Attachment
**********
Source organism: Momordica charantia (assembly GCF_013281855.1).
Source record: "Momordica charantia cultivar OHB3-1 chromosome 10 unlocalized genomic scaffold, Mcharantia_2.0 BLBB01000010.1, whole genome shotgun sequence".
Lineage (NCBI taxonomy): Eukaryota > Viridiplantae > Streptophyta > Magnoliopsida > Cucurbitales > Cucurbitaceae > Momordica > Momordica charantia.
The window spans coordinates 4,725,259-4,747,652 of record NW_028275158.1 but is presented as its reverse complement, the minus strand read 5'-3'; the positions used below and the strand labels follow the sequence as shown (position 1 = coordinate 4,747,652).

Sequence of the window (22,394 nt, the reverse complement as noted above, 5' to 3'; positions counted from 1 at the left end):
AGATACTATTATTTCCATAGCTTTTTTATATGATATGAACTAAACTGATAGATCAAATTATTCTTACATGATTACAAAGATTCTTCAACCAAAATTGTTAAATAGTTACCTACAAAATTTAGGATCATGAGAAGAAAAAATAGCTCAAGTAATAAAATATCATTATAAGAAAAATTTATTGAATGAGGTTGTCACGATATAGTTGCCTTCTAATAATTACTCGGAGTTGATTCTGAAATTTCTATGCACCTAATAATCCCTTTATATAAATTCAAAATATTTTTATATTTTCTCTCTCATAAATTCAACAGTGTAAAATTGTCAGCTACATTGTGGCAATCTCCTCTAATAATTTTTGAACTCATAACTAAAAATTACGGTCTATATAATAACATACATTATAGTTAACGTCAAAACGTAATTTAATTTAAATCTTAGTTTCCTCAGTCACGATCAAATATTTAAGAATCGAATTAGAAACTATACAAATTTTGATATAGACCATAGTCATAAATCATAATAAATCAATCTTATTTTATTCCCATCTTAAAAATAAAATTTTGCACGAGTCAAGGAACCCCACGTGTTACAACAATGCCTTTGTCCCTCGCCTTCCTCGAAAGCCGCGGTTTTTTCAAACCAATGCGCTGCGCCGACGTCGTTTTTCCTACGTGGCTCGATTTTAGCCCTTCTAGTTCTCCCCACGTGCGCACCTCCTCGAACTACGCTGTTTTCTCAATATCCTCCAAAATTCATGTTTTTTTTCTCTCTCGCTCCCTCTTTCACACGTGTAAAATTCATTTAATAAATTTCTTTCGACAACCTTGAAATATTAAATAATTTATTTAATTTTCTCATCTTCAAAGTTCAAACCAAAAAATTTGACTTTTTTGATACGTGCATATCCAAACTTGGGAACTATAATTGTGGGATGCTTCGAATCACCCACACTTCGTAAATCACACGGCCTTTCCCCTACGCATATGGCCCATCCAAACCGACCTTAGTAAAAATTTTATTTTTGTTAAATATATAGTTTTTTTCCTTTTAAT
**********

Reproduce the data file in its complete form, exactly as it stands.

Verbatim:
Source organism: Momordica charantia (assembly GCF_013281855.1).
Source record: "Momordica charantia cultivar OHB3-1 chromosome 10 unlocalized genomic scaffold, Mcharantia_2.0 BLBB01000010.1, whole genome shotgun sequence".
Lineage (NCBI taxonomy): Eukaryota > Viridiplantae > Streptophyta > Magnoliopsida > Cucurbitales > Cucurbitaceae > Momordica > Momordica charantia.
The window spans coordinates 4,725,259-4,747,652 of record NW_028275158.1 but is presented as its reverse complement, the minus strand read 5'-3'; the positions used below and the strand labels follow the sequence as shown (position 1 = coordinate 4,747,652).

Sequence of the window (22,394 nt, the reverse complement as noted above, 5' to 3'; positions counted from 1 at the left end):
AGATACTATTATTTCCATAGCTTTTTTATATGATATGAACTAAACTGATAGATCAAATTATTCTTACATGATTACAAAGATTCTTCAACCAAAATTGTTAAATAGTTACCTACAAAATTTAGGATCATGAGAAGAAAAAATAGCTCAAGTAATAAAATATCATTATAAGAAAAATTTATTGAATGAGGTTGTCACGATATAGTTGCCTTCTAATAATTACTCGGAGTTGATTCTGAAATTTCTATGCACCTAATAATCCCTTTATATAAATTCAAAATATTTTTATATTTTCTCTCTCATAAATTCAACAGTGTAAAATTGTCAGCTACATTGTGGCAATCTCCTCTAATAATTTTTGAACTCATAACTAAAAATTACGGTCTATATAATAACATACATTATAGTTAACGTCAAAACGTAATTTAATTTAAATCTTAGTTTCCTCAGTCACGATCAAATATTTAAGAATCGAATTAGAAACTATACAAATTTTGATATAGACCATAGTCATAAATCATAATAAATCAATCTTATTTTATTCCCATCTTAAAAATAAAATTTTGCACGAGTCAAGGAACCCCACGTGTTACAACAATGCCTTTGTCCCTCGCCTTCCTCGAAAGCCGCGGTTTTTTCAAACCAATGCGCTGCGCCGACGTCGTTTTTCCTACGTGGCTCGATTTTAGCCCTTCTAGTTCTCCCCACGTGCGCACCTCCTCGAACTACGCTGTTTTCTCAATATCCTCCAAAATTCATGTTTTTTTTCTCTCTCGCTCCCTCTTTCACACGTGTAAAATTCATTTAATAAATTTCTTTCGACAACCTTGAAATATTAAATAATTTATTTAATTTTCTCATCTTCAAAGTTCAAACCAAAAAATTTGACTTTTTTGATACGTGCATATCCAAACTTGGGAACTATAATTGTGGGATGCTTCGAATCACCCACACTTCGTAAATCACACGGCCTTTCCCCTACGCATATGGCCCATCCAAACCGACCTTAGTAAAAATTTTATTTTTGTTAAATATATAGTTTTTTTCCTTTTAAT